Even though it may look like we’re still living in England from the posts I’ve been putting up, we are in fact in Boston. And life is going on in the present. Boy, is it ever going on in the present.
The kids started school. I had mixed feelings after having so little structure for the better part of 8 months. I was psyched to get some kind of schedule in place, to have a little more time without everyone around to get some stuff on my list tackled. But I was nervous about that big clock that starts ticking in September and just wont stop until June. Suddenly it feels like we’re rushing through morning routines of getting up, dressed, ready, out the door. Then rushing through afternoon routines of homework, chores, practicing, putting dinner on the table. And then it’s a race to beat that darn clock to bed so that we can do it all over again the next day. Everything feels so “packed” (as Hazel puts it).
Now that we’re a few months in I think we’ve ironed out the wrinkles, but it really has taken that long to start to feel normal with that tick tock in the background of our lives.
And I was nervous that I’d miss being covered in these kids all the time. I do miss it. I like having my kids around (mostly). But it feels good to breath a little.
Here the big kids are on their first day of school. They were pretty stoked. And a little nervous (can you see all that nervous excitement in their faces?) Charlie was a little bit of a wreck when I left him. He was hoping that some of his kindergarten friends would be in his class, but he didn’t know a soul. Thankfully they had their friends close by (not in the same classes, or even the same grades, but it feels good to know they are somewhere in the building).They came home all smiles. Full of that confidence of doing something hard and scary.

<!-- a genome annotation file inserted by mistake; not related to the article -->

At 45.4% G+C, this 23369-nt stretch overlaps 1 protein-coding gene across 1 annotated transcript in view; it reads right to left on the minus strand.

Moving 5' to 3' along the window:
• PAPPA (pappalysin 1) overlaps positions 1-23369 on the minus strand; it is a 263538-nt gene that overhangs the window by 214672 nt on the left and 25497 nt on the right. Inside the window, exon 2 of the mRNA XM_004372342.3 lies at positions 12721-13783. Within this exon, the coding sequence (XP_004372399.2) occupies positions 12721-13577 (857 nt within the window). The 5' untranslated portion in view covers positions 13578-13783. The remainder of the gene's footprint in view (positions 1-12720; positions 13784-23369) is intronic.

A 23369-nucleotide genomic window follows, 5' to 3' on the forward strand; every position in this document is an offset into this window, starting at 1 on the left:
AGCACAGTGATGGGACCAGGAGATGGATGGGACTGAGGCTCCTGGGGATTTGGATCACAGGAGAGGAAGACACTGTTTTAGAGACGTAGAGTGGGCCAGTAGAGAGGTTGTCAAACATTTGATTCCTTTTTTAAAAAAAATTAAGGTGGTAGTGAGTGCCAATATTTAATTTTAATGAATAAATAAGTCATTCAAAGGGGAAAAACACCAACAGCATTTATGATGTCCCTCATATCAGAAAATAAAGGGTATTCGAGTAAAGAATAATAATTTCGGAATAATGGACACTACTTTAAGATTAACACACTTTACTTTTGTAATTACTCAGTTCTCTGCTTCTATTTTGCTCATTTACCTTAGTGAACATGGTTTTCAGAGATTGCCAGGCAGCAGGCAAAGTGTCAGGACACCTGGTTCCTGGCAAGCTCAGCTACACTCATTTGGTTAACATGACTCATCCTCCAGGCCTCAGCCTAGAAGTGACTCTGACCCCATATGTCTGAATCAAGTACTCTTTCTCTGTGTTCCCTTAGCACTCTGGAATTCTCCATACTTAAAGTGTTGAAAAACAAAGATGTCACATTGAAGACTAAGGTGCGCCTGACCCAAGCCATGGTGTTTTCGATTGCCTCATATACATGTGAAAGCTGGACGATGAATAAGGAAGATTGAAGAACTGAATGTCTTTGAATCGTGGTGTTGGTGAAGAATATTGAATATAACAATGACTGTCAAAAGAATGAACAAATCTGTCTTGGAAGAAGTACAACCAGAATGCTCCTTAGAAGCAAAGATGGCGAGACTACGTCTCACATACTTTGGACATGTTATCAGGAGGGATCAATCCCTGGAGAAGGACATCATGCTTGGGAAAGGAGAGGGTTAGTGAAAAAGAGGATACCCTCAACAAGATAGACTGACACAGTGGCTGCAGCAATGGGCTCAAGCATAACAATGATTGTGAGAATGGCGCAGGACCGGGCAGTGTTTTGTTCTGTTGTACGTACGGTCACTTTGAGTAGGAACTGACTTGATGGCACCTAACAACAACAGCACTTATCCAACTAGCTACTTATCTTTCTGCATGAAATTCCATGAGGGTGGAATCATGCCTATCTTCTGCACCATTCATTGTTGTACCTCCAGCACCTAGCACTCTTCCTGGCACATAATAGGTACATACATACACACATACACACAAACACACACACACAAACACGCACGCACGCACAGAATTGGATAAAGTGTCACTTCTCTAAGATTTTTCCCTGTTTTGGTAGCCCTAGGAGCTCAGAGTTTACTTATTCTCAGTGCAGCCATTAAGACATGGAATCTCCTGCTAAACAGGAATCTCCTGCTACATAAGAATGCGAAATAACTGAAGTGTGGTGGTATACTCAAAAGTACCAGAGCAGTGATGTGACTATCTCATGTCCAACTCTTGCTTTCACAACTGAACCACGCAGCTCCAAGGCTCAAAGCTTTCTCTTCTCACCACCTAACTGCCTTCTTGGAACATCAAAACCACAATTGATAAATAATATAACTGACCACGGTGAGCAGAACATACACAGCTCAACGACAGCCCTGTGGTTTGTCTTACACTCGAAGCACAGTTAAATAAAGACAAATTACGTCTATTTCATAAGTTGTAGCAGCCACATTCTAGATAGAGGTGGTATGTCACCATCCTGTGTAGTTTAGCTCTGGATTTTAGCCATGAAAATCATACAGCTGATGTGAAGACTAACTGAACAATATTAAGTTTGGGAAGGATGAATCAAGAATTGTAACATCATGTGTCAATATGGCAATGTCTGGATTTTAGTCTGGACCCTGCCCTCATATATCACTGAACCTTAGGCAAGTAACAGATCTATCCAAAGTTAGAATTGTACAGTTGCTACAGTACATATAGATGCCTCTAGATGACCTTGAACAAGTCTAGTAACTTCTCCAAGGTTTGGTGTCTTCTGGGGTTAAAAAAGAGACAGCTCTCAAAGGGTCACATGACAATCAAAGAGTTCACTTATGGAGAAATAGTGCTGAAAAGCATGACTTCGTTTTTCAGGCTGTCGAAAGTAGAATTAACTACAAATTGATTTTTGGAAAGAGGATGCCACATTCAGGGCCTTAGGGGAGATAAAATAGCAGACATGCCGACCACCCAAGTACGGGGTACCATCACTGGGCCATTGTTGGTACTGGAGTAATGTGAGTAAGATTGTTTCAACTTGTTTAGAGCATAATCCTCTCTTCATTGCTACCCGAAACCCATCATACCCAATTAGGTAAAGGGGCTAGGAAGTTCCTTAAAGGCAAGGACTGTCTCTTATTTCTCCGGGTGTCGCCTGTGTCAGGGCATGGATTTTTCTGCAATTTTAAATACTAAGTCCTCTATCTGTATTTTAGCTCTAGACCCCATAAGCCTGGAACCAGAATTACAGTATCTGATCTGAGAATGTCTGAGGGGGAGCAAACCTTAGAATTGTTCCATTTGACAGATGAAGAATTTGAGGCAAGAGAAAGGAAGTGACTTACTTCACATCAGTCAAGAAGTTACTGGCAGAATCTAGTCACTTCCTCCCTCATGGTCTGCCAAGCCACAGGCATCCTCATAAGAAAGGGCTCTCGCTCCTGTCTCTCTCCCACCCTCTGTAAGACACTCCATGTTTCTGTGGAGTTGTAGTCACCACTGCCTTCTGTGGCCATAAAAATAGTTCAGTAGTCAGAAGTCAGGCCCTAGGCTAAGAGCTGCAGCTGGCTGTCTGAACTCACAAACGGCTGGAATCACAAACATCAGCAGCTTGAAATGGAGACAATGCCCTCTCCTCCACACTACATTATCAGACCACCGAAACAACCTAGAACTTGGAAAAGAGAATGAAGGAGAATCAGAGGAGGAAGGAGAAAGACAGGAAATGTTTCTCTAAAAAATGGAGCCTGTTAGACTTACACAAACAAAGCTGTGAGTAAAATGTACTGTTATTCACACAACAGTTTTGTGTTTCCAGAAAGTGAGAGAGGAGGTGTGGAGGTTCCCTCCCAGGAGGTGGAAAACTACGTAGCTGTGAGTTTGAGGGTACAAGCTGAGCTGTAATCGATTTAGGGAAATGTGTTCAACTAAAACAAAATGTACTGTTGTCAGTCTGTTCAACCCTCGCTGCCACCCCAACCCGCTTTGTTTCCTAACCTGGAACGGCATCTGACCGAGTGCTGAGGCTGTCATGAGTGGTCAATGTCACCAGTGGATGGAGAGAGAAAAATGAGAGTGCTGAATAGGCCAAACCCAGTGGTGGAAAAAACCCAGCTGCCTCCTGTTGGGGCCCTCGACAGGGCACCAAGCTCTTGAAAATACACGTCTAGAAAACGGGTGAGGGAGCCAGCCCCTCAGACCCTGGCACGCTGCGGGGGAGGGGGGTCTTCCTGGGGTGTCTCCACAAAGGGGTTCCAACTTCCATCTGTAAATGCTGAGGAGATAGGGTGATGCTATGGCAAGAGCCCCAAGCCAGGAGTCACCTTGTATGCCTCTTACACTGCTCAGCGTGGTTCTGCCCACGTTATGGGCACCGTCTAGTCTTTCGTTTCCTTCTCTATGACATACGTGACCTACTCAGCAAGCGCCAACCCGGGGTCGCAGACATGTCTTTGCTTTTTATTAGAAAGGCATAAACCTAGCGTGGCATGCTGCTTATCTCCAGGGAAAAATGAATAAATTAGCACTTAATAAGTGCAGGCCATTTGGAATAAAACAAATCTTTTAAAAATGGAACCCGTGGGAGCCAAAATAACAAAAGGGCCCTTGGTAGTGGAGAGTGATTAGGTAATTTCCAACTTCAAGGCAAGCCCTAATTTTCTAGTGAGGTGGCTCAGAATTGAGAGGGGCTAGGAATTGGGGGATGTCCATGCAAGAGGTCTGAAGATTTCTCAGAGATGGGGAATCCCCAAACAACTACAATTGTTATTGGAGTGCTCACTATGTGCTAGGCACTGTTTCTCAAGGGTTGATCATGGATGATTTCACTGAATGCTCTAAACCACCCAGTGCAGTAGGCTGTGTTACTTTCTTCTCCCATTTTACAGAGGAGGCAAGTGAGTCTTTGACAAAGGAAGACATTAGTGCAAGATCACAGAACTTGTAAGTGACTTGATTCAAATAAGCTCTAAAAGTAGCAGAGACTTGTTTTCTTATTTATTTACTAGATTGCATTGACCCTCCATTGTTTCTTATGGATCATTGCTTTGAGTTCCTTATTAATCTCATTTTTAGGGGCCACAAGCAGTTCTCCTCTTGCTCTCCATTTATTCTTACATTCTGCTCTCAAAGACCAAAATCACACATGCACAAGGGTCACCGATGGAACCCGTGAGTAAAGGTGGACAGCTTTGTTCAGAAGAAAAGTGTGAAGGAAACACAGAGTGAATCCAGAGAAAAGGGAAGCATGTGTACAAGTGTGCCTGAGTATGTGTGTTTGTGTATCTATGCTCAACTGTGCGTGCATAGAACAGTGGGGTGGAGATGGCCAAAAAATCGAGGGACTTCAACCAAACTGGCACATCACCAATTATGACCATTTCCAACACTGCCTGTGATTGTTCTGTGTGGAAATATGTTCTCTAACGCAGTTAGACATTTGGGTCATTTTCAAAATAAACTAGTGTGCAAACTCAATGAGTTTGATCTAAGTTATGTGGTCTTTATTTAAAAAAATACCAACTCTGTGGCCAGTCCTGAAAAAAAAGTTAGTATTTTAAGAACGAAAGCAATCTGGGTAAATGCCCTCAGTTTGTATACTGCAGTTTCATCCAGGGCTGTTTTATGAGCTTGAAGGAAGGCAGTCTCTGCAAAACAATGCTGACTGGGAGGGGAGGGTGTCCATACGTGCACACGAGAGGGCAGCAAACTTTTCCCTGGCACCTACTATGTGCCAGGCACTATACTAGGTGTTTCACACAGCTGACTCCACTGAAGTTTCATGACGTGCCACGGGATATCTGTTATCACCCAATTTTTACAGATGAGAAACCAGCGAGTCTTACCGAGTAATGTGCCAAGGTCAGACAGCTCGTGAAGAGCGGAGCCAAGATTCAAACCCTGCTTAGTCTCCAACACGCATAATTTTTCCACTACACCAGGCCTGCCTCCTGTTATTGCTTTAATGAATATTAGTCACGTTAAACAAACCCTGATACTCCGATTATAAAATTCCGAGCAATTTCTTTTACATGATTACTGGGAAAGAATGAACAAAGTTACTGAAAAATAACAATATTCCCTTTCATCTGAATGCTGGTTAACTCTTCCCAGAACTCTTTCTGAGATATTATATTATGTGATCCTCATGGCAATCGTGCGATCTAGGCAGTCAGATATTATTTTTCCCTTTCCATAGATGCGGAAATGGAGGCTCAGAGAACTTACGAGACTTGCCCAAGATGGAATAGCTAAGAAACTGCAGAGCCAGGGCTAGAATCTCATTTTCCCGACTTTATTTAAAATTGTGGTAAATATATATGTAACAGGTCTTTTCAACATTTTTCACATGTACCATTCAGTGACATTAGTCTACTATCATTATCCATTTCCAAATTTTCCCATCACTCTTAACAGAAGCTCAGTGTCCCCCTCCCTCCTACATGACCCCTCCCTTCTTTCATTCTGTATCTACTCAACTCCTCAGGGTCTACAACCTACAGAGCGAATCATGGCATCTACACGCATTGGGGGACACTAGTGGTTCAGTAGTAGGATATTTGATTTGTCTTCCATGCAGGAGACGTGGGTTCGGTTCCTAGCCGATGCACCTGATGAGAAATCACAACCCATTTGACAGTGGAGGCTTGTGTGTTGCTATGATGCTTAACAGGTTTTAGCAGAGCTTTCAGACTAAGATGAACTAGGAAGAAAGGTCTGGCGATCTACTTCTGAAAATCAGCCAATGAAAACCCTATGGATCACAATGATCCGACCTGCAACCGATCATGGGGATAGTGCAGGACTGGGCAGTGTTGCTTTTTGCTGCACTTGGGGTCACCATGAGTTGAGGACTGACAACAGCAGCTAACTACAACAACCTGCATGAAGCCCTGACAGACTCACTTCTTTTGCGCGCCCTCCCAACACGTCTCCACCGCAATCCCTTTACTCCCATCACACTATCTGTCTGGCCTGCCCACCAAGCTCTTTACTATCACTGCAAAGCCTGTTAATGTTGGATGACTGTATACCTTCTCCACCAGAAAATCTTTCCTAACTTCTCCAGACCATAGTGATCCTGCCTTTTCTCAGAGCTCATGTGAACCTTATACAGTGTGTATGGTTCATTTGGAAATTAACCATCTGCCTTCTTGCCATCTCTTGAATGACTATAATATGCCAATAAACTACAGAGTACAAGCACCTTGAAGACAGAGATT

Emmeline spent the first week of school at home, vying for the day she could start. She did lots of art work (turning into quite the artist). Emmeline started school the next week. She is going to a Montessori preschool three afternoons a week. She loves it. And I love it. Peter naps and I actually get some uninterrupted time (though of course not nearly enough).
Emmeline is happy and something about this new change and this clock ticking structure into our lives is really making her blossom. A few weeks after starting she was playing family with some of her stuffed animals and she sang to herself, “I love School. I love school. I don’t want to have any birthdays. I want to stay this old – every year and every day.”
Oh, dear Em, I want you to stay this old too, every year and every day.
That’s the problem of the ticking clock. It just keeps going. There’s no stopping it. Morning routines turn into evening routines which turn into days and then weeks and then months and then before you know it another long summer is stretched out before you.
This year I want to figure out a way to slow down the constant ticking and motion. I want, every once in a while, to just be still together. Still with the way we are right now before it goes and changes.